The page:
Budget Advice from NSF
It must also be consistent with the requirements of the particular program. It should request sufficient resources needed to carry out the project, but it should not be excessively high.
Budget information should be complete and unambiguous. Carefully review your budget to ensure that ineligible items do not appear in the budget and that adequate attention has been given to cost sharing. Consult the Program Announcement for eligible and ineligible items. Most reviewers and all Program Directors look carefully at the proposed budgets to find evidence of careful reflection and realistic project planning.
Institutional and other leveraged commitments toward the budget is one way to demonstrate institutional support of the project. Institutional and other contributions in terms of matching funds or released time are usually looked upon by reviewers as a positive sign of institutional commitment.
Some programs require specific cost-sharing. For example, for proposals in the Adaptation and Implementation track of DUE's Course, Curriculum, and Laboratory Improvement program, cost-sharing from non-Federal sources equal to or greater than the requested NSF funds is required for the entire budget. In addition, a specific 1:1 or greater match is required on equipment requests. Cost-sharing information must be included on line M of the budget form, and if the proposal is awarded becomes a condition of the award.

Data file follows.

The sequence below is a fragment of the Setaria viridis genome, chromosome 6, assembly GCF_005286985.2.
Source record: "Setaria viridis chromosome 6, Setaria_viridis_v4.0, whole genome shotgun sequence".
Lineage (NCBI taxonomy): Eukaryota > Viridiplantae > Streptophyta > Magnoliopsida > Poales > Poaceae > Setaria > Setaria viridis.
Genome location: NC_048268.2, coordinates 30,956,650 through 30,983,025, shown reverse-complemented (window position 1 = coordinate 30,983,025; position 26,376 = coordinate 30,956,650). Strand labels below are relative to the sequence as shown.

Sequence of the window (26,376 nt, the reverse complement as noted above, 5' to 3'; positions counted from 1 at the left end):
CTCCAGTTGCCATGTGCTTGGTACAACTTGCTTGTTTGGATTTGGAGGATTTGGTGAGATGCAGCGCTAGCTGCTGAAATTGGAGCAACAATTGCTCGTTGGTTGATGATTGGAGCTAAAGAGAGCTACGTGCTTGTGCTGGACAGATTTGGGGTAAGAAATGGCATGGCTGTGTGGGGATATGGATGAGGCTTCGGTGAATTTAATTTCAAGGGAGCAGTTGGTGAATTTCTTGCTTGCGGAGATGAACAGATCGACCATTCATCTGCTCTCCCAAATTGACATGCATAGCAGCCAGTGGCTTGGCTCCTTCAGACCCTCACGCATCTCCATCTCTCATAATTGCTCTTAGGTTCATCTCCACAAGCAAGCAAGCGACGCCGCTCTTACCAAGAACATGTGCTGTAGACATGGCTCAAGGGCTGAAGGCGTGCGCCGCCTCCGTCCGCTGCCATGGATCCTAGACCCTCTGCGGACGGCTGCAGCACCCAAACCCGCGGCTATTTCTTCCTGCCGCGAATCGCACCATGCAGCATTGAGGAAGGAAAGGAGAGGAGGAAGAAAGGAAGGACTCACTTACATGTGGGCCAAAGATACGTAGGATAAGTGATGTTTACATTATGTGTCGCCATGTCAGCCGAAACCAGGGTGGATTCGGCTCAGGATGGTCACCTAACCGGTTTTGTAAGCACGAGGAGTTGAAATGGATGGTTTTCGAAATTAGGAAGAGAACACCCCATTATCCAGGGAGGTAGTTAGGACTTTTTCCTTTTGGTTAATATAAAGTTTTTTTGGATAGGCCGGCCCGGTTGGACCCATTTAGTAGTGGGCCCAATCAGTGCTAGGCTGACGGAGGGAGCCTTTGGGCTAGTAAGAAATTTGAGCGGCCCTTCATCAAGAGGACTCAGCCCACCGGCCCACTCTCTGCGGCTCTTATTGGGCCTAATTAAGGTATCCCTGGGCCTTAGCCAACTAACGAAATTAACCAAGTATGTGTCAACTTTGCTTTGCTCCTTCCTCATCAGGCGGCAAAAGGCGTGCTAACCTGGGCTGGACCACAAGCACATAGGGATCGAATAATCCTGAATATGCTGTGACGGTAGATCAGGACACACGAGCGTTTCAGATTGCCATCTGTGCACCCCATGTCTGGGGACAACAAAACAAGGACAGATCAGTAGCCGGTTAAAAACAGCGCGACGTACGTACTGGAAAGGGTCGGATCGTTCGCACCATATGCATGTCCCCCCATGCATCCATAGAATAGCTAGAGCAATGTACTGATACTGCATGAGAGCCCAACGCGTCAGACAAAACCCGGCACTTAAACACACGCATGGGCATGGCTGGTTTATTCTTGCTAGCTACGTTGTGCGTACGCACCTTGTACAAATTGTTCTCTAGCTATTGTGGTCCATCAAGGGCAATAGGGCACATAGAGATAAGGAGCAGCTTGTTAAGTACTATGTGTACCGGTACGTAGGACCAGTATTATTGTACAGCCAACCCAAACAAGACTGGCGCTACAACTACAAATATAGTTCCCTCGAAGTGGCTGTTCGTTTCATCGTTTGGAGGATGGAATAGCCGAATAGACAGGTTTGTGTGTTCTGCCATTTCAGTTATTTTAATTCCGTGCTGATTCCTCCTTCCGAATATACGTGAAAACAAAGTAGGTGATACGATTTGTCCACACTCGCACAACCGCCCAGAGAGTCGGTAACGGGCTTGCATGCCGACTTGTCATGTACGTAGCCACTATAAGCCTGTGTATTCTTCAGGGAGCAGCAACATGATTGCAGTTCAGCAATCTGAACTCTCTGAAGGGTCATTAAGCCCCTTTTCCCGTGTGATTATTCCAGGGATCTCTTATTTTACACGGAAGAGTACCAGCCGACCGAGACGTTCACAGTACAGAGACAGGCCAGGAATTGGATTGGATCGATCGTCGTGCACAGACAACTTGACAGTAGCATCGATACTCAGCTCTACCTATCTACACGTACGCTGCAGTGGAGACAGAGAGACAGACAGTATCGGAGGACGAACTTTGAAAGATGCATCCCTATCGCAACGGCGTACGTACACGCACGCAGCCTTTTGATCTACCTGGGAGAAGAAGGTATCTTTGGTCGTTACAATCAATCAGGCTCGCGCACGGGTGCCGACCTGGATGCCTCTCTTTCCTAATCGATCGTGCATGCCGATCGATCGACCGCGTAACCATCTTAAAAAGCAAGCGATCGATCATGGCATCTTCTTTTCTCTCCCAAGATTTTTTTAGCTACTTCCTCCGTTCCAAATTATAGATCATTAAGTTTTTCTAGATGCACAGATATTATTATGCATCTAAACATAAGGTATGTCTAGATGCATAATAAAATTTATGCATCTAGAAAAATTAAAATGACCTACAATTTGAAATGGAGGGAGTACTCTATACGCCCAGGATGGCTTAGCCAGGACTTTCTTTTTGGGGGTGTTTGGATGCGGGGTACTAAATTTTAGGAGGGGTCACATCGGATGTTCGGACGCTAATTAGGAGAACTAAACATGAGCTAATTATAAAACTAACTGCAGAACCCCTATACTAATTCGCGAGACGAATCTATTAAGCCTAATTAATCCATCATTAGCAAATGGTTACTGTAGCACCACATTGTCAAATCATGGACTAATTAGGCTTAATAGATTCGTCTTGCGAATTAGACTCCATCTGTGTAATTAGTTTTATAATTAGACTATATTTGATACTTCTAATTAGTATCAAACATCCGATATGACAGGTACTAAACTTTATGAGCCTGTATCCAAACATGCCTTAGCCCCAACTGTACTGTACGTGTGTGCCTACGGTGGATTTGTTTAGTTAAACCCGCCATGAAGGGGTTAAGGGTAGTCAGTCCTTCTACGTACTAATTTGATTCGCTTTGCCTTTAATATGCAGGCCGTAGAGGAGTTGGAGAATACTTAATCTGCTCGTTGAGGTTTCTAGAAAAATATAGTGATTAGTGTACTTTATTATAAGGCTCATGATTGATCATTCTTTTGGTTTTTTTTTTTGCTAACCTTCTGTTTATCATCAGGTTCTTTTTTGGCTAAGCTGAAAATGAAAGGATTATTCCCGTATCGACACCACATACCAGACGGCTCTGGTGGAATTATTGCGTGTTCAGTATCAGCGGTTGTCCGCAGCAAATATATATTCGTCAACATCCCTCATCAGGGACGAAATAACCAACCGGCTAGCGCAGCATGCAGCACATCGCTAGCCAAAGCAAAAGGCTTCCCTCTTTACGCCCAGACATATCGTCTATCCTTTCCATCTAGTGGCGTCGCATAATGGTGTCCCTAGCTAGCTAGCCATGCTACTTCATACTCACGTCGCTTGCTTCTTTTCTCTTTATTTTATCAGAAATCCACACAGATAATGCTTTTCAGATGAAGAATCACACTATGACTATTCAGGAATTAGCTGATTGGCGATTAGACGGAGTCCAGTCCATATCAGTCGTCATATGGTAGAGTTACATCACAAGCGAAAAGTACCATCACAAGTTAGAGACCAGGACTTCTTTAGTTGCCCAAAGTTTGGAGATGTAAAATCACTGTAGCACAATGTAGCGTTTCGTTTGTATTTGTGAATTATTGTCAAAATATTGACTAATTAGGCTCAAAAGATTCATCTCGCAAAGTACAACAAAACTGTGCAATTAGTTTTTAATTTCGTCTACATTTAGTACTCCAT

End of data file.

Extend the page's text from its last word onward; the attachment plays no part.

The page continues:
Remember that cost-sharing is subject to audit. (For more information, see the Grant Proposal Guide and the DUE Program Announcement.)
Make sure that your budget narrative reflects both your official NSF budget pages and the needs of the project. Cost of the project must be realistic. Many budget requests are out-of-line with others submitted to the program. Look at the Program Announcement for average size of awards and the award range.
Budgets are often negotiated as a proposal is being considered; but a clear, realistic budget request strengthens a proposal.